Jawbreakers generated quite a legal row between Atari and Sierra. The legal battle dragged on for some months, ending in a pyrrhic victory for Sierra. John wrote another game for Sierra, I believe. He was profiled in Steven Levy’s book Hackers, and there were of course the adulation and favorable reviews that go with creating a hit game.
But then, a grain of sand, a gust of wind, and John Harris was gone. I’ve been told that he went to work for an advertising company, but that was years ago.
Jonathan Gay and Mark Stephen Pierce were a hot pair. Together, they created Dark Castle and Beyond Dark Castle, two of the hottest Macintosh games ever created. The games could not boast much in the way of creativity: they were, after all, straightforward running, jumping, climbing games. But they bristled with animations and digitized sounds at a time when such things were considered sinfully luxurious. And Macintosh players loved these two games. They bought a huge number of copies, dumping bushels of money all over Silicon Beach Software. The games collected every award around.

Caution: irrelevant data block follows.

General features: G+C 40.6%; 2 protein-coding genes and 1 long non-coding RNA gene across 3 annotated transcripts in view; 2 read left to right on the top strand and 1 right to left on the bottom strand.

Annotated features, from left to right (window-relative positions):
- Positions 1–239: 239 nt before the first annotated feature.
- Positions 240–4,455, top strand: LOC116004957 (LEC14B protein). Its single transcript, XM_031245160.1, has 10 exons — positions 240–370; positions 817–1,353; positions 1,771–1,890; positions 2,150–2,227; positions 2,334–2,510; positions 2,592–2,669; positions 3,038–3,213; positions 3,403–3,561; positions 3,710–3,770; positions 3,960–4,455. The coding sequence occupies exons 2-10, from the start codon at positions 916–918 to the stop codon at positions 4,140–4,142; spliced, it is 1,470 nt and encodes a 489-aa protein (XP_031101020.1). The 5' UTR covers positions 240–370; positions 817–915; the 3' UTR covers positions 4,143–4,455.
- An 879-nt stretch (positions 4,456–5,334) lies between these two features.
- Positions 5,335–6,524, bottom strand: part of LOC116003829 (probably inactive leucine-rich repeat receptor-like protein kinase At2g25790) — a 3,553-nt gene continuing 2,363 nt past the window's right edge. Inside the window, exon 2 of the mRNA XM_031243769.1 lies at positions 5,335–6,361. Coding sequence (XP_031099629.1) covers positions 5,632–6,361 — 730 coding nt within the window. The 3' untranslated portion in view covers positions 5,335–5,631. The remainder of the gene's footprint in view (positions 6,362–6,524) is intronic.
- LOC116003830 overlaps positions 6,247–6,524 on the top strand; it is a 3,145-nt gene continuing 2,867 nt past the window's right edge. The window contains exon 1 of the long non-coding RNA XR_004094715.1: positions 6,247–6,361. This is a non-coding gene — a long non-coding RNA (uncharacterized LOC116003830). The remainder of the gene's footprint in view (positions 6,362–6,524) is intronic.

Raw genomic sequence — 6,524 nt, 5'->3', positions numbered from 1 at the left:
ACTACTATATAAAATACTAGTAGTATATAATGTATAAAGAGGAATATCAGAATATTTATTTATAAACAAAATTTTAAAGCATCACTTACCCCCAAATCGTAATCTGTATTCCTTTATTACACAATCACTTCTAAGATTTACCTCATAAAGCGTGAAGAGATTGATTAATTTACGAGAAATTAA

But now, a grain of sand, a gust of wind, and nothing is to be heard from Jonathan Gay and Mark Stephen Pierce. I don’t know where they are now or what they’re doing. One would have thought that after such great success, these two would go on to even greater things, creating even more sensational games, but that was not to be.
There are an uncountable number of grains of sand. The wind will never stop blowing. There are still those in our industry who follow the paths taken by these earlier stars. Some of them even now bask in acclaim and wealth.
* My thanks go to the magnificient and unknown orator from whom I stole the lovely phrase used in the title. Indeed, the structure of this essay is modeled upon his speech.